Estimation of ParametersΒΆ

In this section we estimate the parameters for the time series of the monthly passengers of an international airline.

```import numpy as np
from pydse import data

df = data.airline_passengers()
df.plot()
```
```plt.close()
np.random.seed(0)
```

Obviously, there is a strong trend in the data. Since ARMA can handle only stationary time series we have to remove it. In order to do that, we would like to smooth the time series. We see that there is 12 month seasonality, and therefore taking 3 years as a window for a smoothing function should be alright. An option would be a rolling mean:

```from pandas.stats.moments import rolling_mean
df['Trend'] = rolling_mean(df['Passengers'], window=36, min_periods=1)
df.plot()
```

Our first guess is now to remove the trend by subtracting the Trend from our time series:

```residual = df['Passengers'] - df['Trend']
residual.plot()
```

Obviously the trend is removed but the variance does not seem to be stationary, i.e. there is heteroscedasticity. Since the variance seems to be related with the absolut value of the time series we use another ansatz:

```residual = df['Passengers'] / df['Trend']
residual.plot()
```

This time the series looks like a stationary process. Again, we look at the ACF and PACF plots.

```from statsmodels.graphics.tsaplots import plot_pacf, plot_acf
plot_acf(residual, lags=15)
```
```plot_pacf(residual, lags=15)
```

These plots show us the strong seasonality of 12 months. Due to this plots, we want to estimate an ARMA model where the AR term has only lag of 12 and the MA has lags 1 and 13. All other lags (except of 0 of course) should be equal to zero.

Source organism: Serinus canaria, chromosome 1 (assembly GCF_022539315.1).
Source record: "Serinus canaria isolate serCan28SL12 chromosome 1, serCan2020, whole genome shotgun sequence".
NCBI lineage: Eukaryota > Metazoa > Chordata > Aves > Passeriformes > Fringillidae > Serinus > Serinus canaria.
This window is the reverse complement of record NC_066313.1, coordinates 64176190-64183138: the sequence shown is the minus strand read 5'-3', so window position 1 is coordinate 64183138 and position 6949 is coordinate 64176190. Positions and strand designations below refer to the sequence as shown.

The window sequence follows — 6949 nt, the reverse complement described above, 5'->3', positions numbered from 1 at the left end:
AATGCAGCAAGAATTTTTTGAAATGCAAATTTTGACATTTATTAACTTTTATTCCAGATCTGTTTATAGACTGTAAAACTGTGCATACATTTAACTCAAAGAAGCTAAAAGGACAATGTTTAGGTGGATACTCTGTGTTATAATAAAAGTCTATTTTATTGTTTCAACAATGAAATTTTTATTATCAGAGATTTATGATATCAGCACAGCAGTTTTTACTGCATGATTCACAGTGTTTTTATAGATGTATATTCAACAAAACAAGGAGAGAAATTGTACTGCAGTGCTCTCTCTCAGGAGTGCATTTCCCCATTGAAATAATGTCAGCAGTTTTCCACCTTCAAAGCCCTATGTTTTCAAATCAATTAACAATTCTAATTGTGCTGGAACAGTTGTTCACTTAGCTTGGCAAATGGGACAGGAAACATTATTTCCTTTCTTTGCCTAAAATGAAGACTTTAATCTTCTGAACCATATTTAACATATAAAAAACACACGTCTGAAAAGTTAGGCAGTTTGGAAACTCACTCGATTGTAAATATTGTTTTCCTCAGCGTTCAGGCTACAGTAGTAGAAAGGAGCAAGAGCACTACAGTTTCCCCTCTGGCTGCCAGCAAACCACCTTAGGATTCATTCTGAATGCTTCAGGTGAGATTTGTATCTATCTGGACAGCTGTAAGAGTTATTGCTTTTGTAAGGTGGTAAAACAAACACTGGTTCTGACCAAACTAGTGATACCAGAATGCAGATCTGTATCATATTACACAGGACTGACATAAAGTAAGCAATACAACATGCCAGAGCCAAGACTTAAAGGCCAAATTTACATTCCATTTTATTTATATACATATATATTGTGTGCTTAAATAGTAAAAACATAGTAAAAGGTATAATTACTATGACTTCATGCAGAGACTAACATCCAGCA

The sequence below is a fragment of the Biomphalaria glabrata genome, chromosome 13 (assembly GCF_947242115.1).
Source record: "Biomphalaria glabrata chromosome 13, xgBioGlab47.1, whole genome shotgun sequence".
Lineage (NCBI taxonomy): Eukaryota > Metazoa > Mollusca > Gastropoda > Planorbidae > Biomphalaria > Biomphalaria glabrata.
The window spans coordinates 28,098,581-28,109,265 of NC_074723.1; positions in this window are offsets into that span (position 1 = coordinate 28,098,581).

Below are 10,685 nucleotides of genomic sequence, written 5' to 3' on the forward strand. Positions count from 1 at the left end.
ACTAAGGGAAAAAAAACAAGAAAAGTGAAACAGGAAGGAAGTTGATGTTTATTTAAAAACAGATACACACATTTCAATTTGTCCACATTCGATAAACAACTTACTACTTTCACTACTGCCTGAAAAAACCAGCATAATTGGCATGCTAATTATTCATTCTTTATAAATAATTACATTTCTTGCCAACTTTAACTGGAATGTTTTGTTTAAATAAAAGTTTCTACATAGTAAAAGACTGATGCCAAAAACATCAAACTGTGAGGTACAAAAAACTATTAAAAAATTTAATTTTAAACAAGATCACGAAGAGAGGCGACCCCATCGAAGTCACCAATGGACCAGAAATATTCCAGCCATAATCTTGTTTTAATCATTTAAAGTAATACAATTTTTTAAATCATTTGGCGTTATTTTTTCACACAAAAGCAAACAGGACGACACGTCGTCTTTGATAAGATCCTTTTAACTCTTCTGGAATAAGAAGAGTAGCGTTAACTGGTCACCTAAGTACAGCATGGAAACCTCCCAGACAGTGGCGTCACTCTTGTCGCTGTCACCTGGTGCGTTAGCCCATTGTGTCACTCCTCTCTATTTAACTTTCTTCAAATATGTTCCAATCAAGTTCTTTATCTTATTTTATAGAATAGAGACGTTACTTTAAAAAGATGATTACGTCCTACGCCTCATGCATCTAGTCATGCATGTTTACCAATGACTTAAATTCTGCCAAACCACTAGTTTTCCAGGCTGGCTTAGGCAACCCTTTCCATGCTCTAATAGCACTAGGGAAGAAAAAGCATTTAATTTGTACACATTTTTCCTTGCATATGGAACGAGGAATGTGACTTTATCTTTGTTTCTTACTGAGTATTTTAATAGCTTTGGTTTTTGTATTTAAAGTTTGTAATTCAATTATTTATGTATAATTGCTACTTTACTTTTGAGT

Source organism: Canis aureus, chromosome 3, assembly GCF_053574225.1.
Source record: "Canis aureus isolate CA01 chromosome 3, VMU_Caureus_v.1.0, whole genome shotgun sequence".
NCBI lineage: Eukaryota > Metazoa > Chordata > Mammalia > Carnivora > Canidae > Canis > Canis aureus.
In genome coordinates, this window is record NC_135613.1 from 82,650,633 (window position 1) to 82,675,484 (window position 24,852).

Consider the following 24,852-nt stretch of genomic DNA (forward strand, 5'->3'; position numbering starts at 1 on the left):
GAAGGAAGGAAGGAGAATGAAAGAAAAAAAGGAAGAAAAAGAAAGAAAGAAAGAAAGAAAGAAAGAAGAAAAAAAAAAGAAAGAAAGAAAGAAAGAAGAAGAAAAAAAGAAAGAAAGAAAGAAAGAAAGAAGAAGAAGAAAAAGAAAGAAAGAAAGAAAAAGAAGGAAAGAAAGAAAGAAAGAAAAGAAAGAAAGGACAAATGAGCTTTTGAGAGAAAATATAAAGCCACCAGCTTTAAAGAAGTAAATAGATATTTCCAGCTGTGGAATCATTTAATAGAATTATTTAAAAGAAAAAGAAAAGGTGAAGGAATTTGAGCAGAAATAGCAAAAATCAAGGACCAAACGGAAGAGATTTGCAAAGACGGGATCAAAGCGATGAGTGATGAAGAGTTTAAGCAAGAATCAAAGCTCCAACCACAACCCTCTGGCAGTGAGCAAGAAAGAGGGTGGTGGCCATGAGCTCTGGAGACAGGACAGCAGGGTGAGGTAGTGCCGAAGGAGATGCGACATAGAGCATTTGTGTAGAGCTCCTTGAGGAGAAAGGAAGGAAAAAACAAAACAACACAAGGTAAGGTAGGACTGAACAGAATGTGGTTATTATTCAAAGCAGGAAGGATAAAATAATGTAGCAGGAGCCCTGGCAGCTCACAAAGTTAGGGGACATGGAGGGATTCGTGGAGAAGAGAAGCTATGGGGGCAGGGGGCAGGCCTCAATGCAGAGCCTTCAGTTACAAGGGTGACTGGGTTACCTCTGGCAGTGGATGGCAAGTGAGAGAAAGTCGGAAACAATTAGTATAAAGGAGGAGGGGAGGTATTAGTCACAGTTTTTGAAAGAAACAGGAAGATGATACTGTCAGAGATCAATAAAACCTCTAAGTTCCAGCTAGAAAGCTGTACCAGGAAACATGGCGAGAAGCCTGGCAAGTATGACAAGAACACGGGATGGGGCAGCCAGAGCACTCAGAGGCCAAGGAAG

```from pydse.arma import ARMA

AR = (np.array([1, 0, 0, 0, 0, 0, 0, 0, 0, 0, 0, 0, 0.01]),
np.array([13, 1, 1]))
MA = (np.array([1, 0.01, 0, 0, 0, 0, 0, 0, 0, 0, 0, 0, 0, 0.01]),
np.array([14, 1, 1]))
arma = ARMA(A=AR, B=MA, rand_state=0)
arma.fix_constants()
```

The `fix_constants` function determines the constants of our model. Every parameter that has less or equal than one decimal place is considered constant. Now the only remaining parameters are the ones that we set to 0.01. In order to estimate those we call `est_params` with our residual time series:

```arma.est_params(residual)
```

The output of this command tells us if our opimization method converged. We can now take a look if our estimated ARMA process produces a similar time series than residual. To quantify this similarity, we should take a look at the Mean Absolute Deviation (MAD) where we are in this case only interested in predictions starting from month 20 since it takes a while for ARMA to adjust .

```import pandas as pd
result = pd.DataFrame({'pred': arma.forecast(residual)[:, 0],
'truth': residual.values})
```

Instead of guessing the possible parameters by looking at the ACF and PACF plots, we can also use the `minic` function. This function takes a set of possible AR and MA lags to consider, calculates for each combination some information criterion and chooses the most likely. Let’s say we are quite unsure how to interpret ACF and PACF plots and we just use our gut feeling that lag 1 and maybe lag 11, 12 as well as 13 could be useful as AR and MA lags. We just provide those guesses to `minic` and get the best AR and MA lags. Then, we apply the `make_lag_arr` function to generate one dimensional lag matrices that we use as inputs for our ARMA model as before. There we go:

```from pydse.arma import minic
from pydse.utils import make_lag_arr

best_ar_lags, best_ma_lags = minic([1, 11, 12, 13], [1, 11, 12, 13], residual)
arma = ARMA(A=make_lag_arr(best_ar_lags),
B=make_lag_arr(best_ma_lags),
rand_state=0)
arma.fix_constants()
arma.est_params(residual)
result = pd.DataFrame({'pred': arma.forecast(residual)[:, 0],
'truth': residual.values})
```df['Prediction'] = result['pred'].values * df['Trend'].values